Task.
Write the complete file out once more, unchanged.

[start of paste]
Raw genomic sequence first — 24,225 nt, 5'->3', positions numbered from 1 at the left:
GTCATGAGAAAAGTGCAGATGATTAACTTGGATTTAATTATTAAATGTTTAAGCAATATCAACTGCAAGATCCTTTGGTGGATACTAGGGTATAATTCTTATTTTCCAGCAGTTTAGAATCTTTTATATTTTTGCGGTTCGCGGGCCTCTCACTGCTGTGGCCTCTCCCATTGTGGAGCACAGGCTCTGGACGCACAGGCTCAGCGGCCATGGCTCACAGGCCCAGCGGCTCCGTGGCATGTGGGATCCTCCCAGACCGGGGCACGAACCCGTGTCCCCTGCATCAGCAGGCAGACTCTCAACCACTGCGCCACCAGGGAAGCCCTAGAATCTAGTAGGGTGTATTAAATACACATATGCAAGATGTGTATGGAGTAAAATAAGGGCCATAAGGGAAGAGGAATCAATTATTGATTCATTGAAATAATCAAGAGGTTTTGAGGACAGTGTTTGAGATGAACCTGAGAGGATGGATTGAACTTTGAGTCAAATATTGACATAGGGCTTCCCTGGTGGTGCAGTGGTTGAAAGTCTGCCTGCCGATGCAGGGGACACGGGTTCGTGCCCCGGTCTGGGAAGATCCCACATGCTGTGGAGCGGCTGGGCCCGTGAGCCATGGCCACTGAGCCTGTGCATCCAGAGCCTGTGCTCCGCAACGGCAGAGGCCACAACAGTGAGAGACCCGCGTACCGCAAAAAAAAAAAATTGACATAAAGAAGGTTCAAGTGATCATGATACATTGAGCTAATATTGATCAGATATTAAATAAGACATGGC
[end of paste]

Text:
Raw genomic sequence first — 24,225 nt, 5'->3', positions numbered from 1 at the left:
GTCATGAGAAAAGTGCAGATGATTAACTTGGATTTAATTATTAAATGTTTAAGCAATATCAACTGCAAGATCCTTTGGTGGATACTAGGGTATAATTCTTATTTTCCAGCAGTTTAGAATCTTTTATATTTTTGCGGTTCGCGGGCCTCTCACTGCTGTGGCCTCTCCCATTGTGGAGCACAGGCTCTGGACGCACAGGCTCAGCGGCCATGGCTCACAGGCCCAGCGGCTCCGTGGCATGTGGGATCCTCCCAGACCGGGGCACGAACCCGTGTCCCCTGCATCAGCAGGCAGACTCTCAACCACTGCGCCACCAGGGAAGCCCTAGAATCTAGTAGGGTGTATTAAATACACATATGCAAGATGTGTATGGAGTAAAATAAGGGCCATAAGGGAAGAGGAATCAATTATTGATTCATTGAAATAATCAAGAGGTTTTGAGGACAGTGTTTGAGATGAACCTGAGAGGATGGATTGAACTTTGAGTCAAATATTGACATAGGGCTTCCCTGGTGGTGCAGTGGTTGAAAGTCTGCCTGCCGATGCAGGGGACACGGGTTCGTGCCCCGGTCTGGGAAGATCCCACATGCTGTGGAGCGGCTGGGCCCGTGAGCCATGGCCACTGAGCCTGTGCATCCAGAGCCTGTGCTCCGCAACGGCAGAGGCCACAACAGTGAGAGACCCGCGTACCGCAAAAAAAAAAAATTGACATAAAGAAGGTTCAAGTGATCATGATACATTGAGCTAATATTGATCAGATATTAAATAAGACATGGC